ADP and Pi then recombine and cause the protein to revert back to its original shape. This process means that molecules can move against a concentration gradient so more glucose and other substances can be fully absorbed. Active transport is also used in neurone cells to maintain a resting potential where the outside of the cell is positively charged compared to the inside. The sodium Potassium pump moves 3 sodium ions out of the neurone for every 2 potassium ions moved in. This is against the concentration gradient so requires ATP to move them via active transport.
There are two types of respiration: Aerobic (using oxygen) and Anaerobic (no oxygen). Aerobic respiration produces carbon dioxide and water and releases energy. The equation is: C6H12O6 + 6O2 → 6CO2 + 6H20 + Energy ATP A cell cannot get its energy directly from glucose, so during respiration the energy released from the breakdown of glucose is used to make ATP (adenosine triphosphate). ATP is made from the nucleotide base adenine, combined with a ribose sugar and three phosphate groups. It carries energy around the cell to where it’s needed.
When a photon of light hits a chlorophyll molecule, the chlorophyll is excited, and one of its electrons is promoted to a higher energy state. This electron, however, would eventually come back down to its original ‘ground state’, and in doing so, releases a small amount of energy. This energy is used to drive the endothermic reaction which combines ADP (adenosine diphosphate) to an inorganic phosphate group in order to produce a molecule of ATP. However, in virtually all other organisms, ATP is produced by respiration. Respiration could be put simply as the transfer of energy stored in larger organic molecules such as glucose into the ATP form.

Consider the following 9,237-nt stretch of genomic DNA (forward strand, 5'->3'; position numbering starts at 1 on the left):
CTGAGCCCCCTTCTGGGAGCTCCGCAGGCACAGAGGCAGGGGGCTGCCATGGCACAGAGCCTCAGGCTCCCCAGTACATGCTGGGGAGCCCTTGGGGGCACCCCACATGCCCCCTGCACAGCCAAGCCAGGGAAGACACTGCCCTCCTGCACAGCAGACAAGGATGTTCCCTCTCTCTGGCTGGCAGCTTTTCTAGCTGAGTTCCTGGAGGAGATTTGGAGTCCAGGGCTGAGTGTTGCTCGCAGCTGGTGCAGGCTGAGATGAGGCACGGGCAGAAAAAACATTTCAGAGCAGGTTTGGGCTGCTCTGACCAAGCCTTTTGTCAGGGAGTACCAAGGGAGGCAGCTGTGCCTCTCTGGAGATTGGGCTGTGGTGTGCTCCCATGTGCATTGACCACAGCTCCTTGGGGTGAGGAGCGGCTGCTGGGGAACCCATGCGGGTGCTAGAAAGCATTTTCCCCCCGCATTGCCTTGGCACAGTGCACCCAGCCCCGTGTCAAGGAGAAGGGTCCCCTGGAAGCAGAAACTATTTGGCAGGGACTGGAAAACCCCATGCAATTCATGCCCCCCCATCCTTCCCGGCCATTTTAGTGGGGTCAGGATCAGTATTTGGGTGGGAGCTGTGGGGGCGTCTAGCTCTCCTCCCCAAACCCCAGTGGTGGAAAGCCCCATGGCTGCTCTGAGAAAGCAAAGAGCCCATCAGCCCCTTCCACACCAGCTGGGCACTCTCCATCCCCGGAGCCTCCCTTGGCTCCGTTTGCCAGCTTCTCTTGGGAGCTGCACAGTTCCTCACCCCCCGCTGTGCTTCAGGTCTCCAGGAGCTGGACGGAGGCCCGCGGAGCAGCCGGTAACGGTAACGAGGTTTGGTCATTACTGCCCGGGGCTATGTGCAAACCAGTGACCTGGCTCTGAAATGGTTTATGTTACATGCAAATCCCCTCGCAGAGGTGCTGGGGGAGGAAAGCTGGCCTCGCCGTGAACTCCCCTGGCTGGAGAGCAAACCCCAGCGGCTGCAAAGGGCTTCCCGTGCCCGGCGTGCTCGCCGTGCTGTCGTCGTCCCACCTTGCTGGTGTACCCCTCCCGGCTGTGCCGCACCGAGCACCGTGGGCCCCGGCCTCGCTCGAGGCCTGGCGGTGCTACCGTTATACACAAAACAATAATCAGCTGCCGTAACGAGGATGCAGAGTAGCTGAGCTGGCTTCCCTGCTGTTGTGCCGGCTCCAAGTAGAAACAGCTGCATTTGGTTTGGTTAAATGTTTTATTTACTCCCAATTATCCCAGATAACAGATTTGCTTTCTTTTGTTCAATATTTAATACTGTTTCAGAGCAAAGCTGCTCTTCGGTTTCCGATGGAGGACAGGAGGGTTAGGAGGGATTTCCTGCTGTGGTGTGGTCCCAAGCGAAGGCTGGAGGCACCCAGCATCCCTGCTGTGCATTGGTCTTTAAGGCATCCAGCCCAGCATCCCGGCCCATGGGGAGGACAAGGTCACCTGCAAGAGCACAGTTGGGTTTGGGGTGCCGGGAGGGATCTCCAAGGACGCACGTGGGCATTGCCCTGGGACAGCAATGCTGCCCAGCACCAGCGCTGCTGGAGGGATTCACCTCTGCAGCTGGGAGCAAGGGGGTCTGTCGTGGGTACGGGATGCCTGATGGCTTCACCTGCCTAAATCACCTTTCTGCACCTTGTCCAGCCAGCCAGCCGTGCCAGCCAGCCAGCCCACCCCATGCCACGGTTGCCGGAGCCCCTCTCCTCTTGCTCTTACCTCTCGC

For this lab we want to observe how the chloro substituent has an effect on the reactivity of the possible hydrogen atoms. Experimental Results The following results on the table below was not from our own experiment but was obtained through a previous lab report that was posted in aumoodle.andrews.edu for our use by Dr. Ahlberg. Products | Relative % amounts of product | Relative Reactivity= (Relative % amount/number of hydrogen on the atom with the chloro substituent) | 1,1-dichlorobutane (minor product) | 5.97% | 2.98 | 1,2-dichlorobutane (minor product) | 23.98% | 11.99 | 1,3-dichlorobutane (major product) | 47.74% | 23.87 | 1,4-dichlorobutane (minor product) | 22.28% | 7.42 | Discussion: Based on the results of our table we can see that the relative reactivity of hydrogen atoms is influenced by several factors including the chloro substituent. One factor that determines the reactivity of the hydrogen atoms is based on how highly the carbon is substituted. For free radical formation, the more highly substituted the carbon atom is (methyl > primary > secondary >tertiary), the less energy it will require (Wade 2010).